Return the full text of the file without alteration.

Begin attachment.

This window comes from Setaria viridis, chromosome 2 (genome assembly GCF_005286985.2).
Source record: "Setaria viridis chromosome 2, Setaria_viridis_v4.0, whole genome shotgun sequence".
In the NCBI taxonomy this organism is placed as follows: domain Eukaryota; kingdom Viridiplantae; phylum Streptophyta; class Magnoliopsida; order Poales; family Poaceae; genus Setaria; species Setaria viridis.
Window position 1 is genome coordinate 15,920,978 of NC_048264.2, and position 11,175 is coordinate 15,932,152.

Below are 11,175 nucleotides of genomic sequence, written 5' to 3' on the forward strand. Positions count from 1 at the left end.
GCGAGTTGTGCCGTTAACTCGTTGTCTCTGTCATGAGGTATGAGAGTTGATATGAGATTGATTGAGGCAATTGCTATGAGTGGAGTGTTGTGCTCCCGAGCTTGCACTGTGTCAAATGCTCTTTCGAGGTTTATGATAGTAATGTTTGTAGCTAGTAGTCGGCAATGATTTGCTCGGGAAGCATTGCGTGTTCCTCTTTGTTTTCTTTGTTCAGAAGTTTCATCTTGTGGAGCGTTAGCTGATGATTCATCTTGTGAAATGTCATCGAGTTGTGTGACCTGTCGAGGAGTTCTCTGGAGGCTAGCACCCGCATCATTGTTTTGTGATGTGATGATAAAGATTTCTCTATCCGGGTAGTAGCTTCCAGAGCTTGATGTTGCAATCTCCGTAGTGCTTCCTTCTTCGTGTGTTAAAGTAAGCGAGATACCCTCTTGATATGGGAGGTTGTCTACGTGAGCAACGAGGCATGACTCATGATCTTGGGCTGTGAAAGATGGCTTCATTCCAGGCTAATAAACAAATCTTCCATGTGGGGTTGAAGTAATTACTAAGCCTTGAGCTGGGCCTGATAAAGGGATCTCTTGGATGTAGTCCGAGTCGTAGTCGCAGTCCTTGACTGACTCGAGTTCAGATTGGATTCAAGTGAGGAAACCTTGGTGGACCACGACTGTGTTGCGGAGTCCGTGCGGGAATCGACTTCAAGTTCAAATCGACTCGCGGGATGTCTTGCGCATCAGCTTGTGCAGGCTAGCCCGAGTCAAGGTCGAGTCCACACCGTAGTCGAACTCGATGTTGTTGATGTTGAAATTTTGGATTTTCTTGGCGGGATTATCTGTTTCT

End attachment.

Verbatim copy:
This window comes from Setaria viridis, chromosome 2 (genome assembly GCF_005286985.2).
Source record: "Setaria viridis chromosome 2, Setaria_viridis_v4.0, whole genome shotgun sequence".
In the NCBI taxonomy this organism is placed as follows: domain Eukaryota; kingdom Viridiplantae; phylum Streptophyta; class Magnoliopsida; order Poales; family Poaceae; genus Setaria; species Setaria viridis.
Window position 1 is genome coordinate 15,920,978 of NC_048264.2, and position 11,175 is coordinate 15,932,152.

Below are 11,175 nucleotides of genomic sequence, written 5' to 3' on the forward strand. Positions count from 1 at the left end.
GCGAGTTGTGCCGTTAACTCGTTGTCTCTGTCATGAGGTATGAGAGTTGATATGAGATTGATTGAGGCAATTGCTATGAGTGGAGTGTTGTGCTCCCGAGCTTGCACTGTGTCAAATGCTCTTTCGAGGTTTATGATAGTAATGTTTGTAGCTAGTAGTCGGCAATGATTTGCTCGGGAAGCATTGCGTGTTCCTCTTTGTTTTCTTTGTTCAGAAGTTTCATCTTGTGGAGCGTTAGCTGATGATTCATCTTGTGAAATGTCATCGAGTTGTGTGACCTGTCGAGGAGTTCTCTGGAGGCTAGCACCCGCATCATTGTTTTGTGATGTGATGATAAAGATTTCTCTATCCGGGTAGTAGCTTCCAGAGCTTGATGTTGCAATCTCCGTAGTGCTTCCTTCTTCGTGTGTTAAAGTAAGCGAGATACCCTCTTGATATGGGAGGTTGTCTACGTGAGCAACGAGGCATGACTCATGATCTTGGGCTGTGAAAGATGGCTTCATTCCAGGCTAATAAACAAATCTTCCATGTGGGGTTGAAGTAATTACTAAGCCTTGAGCTGGGCCTGATAAAGGGATCTCTTGGATGTAGTCCGAGTCGTAGTCGCAGTCCTTGACTGACTCGAGTTCAGATTGGATTCAAGTGAGGAAACCTTGGTGGACCACGACTGTGTTGCGGAGTCCGTGCGGGAATCGACTTCAAGTTCAAATCGACTCGCGGGATGTCTTGCGCATCAGCTTGTGCAGGCTAGCCCGAGTCAAGGTCGAGTCCACACCGTAGTCGAACTCGATGTTGTTGATGTTGAAATTTTGGATTTTCTTGGCGGGATTATCTGTTTCT